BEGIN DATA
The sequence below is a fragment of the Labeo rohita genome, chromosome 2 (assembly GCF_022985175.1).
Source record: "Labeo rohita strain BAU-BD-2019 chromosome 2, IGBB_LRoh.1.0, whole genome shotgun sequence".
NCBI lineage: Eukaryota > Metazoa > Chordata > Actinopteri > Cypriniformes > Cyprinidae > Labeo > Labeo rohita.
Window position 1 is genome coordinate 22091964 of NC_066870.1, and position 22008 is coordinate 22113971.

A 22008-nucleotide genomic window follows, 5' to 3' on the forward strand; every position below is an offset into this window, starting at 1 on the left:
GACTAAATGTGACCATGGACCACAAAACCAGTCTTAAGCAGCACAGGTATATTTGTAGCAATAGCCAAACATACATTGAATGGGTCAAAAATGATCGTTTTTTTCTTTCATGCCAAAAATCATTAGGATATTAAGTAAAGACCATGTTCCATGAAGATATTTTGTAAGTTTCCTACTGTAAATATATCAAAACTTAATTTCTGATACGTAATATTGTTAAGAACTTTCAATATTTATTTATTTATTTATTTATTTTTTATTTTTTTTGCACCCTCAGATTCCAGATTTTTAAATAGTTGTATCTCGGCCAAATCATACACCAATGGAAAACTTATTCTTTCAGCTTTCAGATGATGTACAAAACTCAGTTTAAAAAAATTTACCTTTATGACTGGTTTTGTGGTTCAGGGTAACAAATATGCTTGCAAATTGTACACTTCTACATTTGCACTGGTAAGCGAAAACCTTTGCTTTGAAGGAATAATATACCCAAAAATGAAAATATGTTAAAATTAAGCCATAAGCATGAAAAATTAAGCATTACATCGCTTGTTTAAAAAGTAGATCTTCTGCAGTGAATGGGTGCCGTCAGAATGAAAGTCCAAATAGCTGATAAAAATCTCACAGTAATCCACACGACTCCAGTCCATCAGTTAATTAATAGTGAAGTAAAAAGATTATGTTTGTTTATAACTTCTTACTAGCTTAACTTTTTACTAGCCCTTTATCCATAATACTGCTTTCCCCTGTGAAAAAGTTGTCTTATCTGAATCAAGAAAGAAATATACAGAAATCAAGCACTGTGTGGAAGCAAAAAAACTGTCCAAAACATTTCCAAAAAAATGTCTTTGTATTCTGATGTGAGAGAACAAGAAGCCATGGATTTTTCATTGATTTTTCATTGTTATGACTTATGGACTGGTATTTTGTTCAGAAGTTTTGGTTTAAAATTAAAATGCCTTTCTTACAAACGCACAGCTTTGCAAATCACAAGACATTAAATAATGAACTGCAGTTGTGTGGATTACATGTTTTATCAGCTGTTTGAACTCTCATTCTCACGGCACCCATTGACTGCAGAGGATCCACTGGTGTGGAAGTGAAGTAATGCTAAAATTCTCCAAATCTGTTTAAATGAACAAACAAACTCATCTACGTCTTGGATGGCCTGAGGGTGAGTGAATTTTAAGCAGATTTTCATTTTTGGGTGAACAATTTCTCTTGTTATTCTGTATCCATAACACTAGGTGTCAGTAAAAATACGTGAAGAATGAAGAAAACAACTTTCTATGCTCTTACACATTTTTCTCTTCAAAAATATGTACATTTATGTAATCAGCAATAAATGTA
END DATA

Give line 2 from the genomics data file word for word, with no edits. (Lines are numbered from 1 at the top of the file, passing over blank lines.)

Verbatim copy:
Source record: "Labeo rohita strain BAU-BD-2019 chromosome 2, IGBB_LRoh.1.0, whole genome shotgun sequence".